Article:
}
} We are thinking of purchasing a negative scanner for use with TEM
} negatives from our Jeol 2000-FX, and also for SEM negatives. A
} scanner has been recommended to us: the Agfa Duoscan T2500, which
} has a resolution (hardware) of 1250 x 2500 dpi and a density of 3.4D.
} (The scans would be output to a Kodak DS 8650 PS printer)
}
} We need the quality of the scans to match the quality of the standard
} darkroom enlarger if possible, as we would like to 'go digital' at
} least for routine work. Does anyone have experience of routine
} negative scanning for TEM prints, with this or other scanners, and if
} so, is it realistic to expect such high quality?
}
} Also, what additional image processing software would people
} recommend we got to go along with this?
}
} Any advice would be appreciated.
}
} Caspar
}
} Caspar McConville, Ph.D.
} Technical Specialist
} New York State College of Ceramics
} Alfred University








From: Glenn Holm :      KARUZIS-at-wccf.mit.edu
Date: Fri, 12 Mar 1999 15:46:39 -0500 (EST)
Subject: Looking for Pseudocolor lookup tables

Contents Retrieved from Microscopy Listserver Archives
http://www.microscopy.com/MicroscopyListserver/MicroscopyArchives.html


Hi computer imagers,,

I am pseudocolorizing some data we have of cellular responses from striatum of
rats learning a T-maze from Ann Graybiel's tetrode recording project. What I
am looking for is any "standard" pseudocolor tables used by imagers to colorize
0-255 grey levels into RGB values.

I can apply a standard spectrum from 0 to 255
running from magenta (255 0 255 RGB) through blue, cyan, green, yellow to red
(255 0 0) or start with blue and go to red in a linear way. What this produces
is colors that are mostly in the middle. What I think imagers must be using
are tables weighted toward the red and blue, so transitions show up better. I
can play with my tables in Excel to boost the red and blue ends and then apply
them using Paint Shop Pro - what I was wondering was if you have or know where
I can find any standard tables, preferably of numerical RGB values used by the
pros in the field.


------------------------------------------------------------------
|Glenn Holm {mailto:karuzis-at-wccf.mit.edu} |
|Graybiel Lab (617)253-5780;fax (617)253-1599 |
|M.I.T Dept. of Brain + Cog. Sci. Cambridge, MA 02139 |
------------------------------------------------------------------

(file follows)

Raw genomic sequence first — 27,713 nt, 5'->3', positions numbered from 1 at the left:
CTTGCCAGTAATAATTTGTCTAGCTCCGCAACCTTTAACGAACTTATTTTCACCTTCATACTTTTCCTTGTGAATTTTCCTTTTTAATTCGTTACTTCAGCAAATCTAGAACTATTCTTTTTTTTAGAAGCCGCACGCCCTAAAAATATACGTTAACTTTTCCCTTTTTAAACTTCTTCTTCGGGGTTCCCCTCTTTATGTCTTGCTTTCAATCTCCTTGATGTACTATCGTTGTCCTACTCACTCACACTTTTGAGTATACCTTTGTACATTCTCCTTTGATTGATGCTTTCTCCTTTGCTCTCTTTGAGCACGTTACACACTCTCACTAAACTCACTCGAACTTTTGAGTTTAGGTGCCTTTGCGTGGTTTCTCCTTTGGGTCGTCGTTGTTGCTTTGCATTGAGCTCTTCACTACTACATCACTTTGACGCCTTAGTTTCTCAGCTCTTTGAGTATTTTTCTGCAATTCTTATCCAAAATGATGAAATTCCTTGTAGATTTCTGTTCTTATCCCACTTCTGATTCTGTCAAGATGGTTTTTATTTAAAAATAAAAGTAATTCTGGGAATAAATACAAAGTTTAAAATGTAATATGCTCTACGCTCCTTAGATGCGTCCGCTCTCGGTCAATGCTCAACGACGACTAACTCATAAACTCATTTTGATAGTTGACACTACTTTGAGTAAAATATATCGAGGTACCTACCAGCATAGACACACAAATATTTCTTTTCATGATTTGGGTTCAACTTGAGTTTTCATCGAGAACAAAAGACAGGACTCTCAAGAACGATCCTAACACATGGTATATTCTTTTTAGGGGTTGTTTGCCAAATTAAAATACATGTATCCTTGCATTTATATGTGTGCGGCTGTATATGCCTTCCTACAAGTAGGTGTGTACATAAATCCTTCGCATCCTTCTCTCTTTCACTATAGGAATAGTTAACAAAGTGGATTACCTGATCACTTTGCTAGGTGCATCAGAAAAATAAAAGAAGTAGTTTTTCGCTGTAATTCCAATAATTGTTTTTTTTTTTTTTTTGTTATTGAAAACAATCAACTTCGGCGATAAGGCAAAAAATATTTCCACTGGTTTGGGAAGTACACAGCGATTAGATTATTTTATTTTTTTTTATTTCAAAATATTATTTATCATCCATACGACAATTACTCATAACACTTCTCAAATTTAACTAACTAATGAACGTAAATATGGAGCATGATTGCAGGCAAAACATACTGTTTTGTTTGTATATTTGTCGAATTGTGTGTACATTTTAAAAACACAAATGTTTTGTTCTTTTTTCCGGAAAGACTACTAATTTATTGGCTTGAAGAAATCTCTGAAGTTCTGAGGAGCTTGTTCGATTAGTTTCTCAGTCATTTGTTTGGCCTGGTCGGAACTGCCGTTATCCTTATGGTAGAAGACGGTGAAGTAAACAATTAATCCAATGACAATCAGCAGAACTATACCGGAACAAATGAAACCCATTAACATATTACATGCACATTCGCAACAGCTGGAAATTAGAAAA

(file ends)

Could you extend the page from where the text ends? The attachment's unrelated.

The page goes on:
From: Kim DeRuyter :      fnksd1-at-uaf.edu
Date: Fri, 12 Mar 1999 11:55:24 -0900
Subject: Removing gold

Contents Retrieved from Microscopy Listserver Archives
http://www.microscopy.com/MicroscopyListserver/MicroscopyArchives.html


Hi,
A student in the lab is looking at museum samples of dinosaur bones and
teeth on the SEM. He could get access to more samples if he could restore
them to their original condition ( ie, remove the gold). Is there a good
nondestructive way to do this?

Kim DeRuyter
Histology and Electron Microscopy Labs
University of Alaska Fairbanks






From: DUNNTEM-at-aol.com
Date: Fri, 12 Mar 1999 16:26:39 EST
Subject: Re: Working Alone

Contents Retrieved from Microscopy Listserver Archives
http://www.microscopy.com/MicroscopyListserver/MicroscopyArchives.html


In a message dated 3/12/99 9:55:46 AM Hawaiian Standard Time,
underwoo-at-u.washington.edu writes:

{ { Bad news! the other issue is: Life is short and work is long, and
working alone sucks. It's not emotionally healthy. } }

Perhaps it is true for some that working alone is not emotionally healthy.
However, if you ARE emotionally healthy, then working alone can be emotionally
healthy and spiritually healthy also. It can be a time for focussed energy,
contemplative thought, creative thought - all without interruption. Personally
I love working alone and after the work I enjoy the company of my family and
friends.

Best wishes,

Ted Dunn
Maui, Hawaii





From: Gordon Couger :      gcouger-at-rfdata.net
Date: Fri, 12 Mar 1999 19:11:40 -0600
Subject: Re: Working Alone

Contents Retrieved from Microscopy Listserver Archives
http://www.microscopy.com/MicroscopyListserver/MicroscopyArchives.html



} From: Robert Underwood {underwoo-at-u.washington.edu}

}
} In the past I have been on jobs where a great deal of the time was spent
} isolated. Now days I think it is a huge safety liability. One time I had
} appendicitis and had to drive myself to 50 miles on back roads to a clinic
} with my knees up on the stearing wheel. The point here is, even though
} you work in a laboratory complex, if something happened you probably
} wouldn't get help until the cleaning crew found you. Bad news! the other
} issue is: Life is short and work is long, and working alone sucks. It's
} not emotionally healthy. Make a change. Consolidate in with other workers.


I spent most of my life farming and ranching. Both rather dangerous
occupations.
You spend almost all your time alone and in the busy season I might be
alone 48 hours at a time so no one would even start looking for me for
a couple of days.

Not many people are killed because of the isolation. Your best protection'
is to think before you do something dangerous.

Gordon

Gordon Couger gcouger-at-couger.com
Owner PRAG-L PRactical AGriculture List www.couger.com/prag-l
Stillwater, OK 405 624-2855 GMT -6:00






From: request141-at-bigfoot.com
Date: Fri, 12 Mar 1999 20:21:01
Subject: gracemin@almatel.net

Contents Retrieved from Microscopy Listserver Archives
http://www.microscopy.com/MicroscopyListserver/MicroscopyArchives.html


your invited to visit the worlds largest web site.


if interested, reply to sender.




if not reply to complaints 414hotmail.com



thank you.












From: Nathan Haese :      nathan_haese-at-CompuServe.COM
Date: Sat, 13 Mar 1999 00:48:46 -0500
Subject: Reply to Working Alone

Contents Retrieved from Microscopy Listserver Archives